The NYT does one of its forums on this question, asked of 4 women and one man.
1. Katha Pollitt says there's "no evidence that Hillary actually did 'enable' Bill’s philandering" or that she "slut-shamed Paula Jones or any of the other women who accused Bill of sexually aggressive behavior." She muses "What is enabling, anyway?" Is it really so different from "love, loyalty, credulousness, naivete, practicality, forgiveness, saving the marriage, protecting the children, just getting on with life"?
2. Kristin Collins Jackson (a poet and writer) mildly concedes that Hillary's "victim-shaming" "deserves attention" for its inconsistency with her "platform that prioritizes women's issues and combating sexual assault on campus."
3. Joshua Coleman, a psychologist, says Hillary's "alleged attempts to discredit the women with whom her husband cheated may not be considered a good form of sisterhood, it certainly could be considered a reasonable act of motherhood." He says we've overinflated the idea of "romantic love" and offers respect to Hillary for staying with her husband instead of reacting in the "more destructive" way he's seen in some of his patients.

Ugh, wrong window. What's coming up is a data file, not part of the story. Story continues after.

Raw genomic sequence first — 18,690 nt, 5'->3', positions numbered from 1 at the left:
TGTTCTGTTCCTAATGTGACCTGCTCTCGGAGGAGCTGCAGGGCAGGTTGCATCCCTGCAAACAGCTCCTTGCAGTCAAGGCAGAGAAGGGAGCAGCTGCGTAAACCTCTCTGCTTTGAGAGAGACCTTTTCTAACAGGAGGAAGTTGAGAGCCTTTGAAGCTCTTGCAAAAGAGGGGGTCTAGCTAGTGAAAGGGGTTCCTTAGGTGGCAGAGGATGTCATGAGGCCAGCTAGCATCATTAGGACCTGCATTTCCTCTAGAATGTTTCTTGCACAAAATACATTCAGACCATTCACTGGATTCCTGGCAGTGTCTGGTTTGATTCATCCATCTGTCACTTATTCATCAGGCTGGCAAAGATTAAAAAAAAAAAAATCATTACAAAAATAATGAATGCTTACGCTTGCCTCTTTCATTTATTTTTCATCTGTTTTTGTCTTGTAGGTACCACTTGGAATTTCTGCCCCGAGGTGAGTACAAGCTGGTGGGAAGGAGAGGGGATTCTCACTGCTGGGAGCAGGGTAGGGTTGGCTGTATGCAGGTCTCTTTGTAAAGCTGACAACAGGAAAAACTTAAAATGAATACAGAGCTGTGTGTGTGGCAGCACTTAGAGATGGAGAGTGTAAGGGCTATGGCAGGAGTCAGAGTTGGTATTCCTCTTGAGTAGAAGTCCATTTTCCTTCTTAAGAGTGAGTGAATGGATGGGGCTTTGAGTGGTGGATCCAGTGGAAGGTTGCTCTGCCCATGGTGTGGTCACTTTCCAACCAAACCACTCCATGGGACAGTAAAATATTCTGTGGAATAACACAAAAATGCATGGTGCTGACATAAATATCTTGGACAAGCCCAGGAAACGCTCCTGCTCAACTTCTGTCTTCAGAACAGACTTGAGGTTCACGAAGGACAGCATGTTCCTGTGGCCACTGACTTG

4. Cathy Young observes "the ambiguity of [Hillary's] status as a hybrid of modern female politician and traditional political wife" and "the greater paradox... that she is being hurt by the same feminist revival from which her campaign has sought to draw strength." Young puts some blame on "modern feminism" for going "to unhealthy extremes on fetishizing victimhood and conferring absolute credibility on self-proclaimed survivors" and likes the idea that Hillary's current trouble may move some feminists to back off from these extremes.
5. Nona Willis Aronowitz, a Fusion editor, says: "Even I, a progressive feminist, tend to think of Bill Clinton as a sleazy ex-boyfriend I can’t stop drunk-texting but not, you know, a rapist. He’s one of us, after all. One of our dudes." But she's looking critically at that tendency: "Those of us not married to Bill Clinton should ask ourselves why it’s so hard for us to accept that he might be brilliant, likable and a misogynist all at the same time?"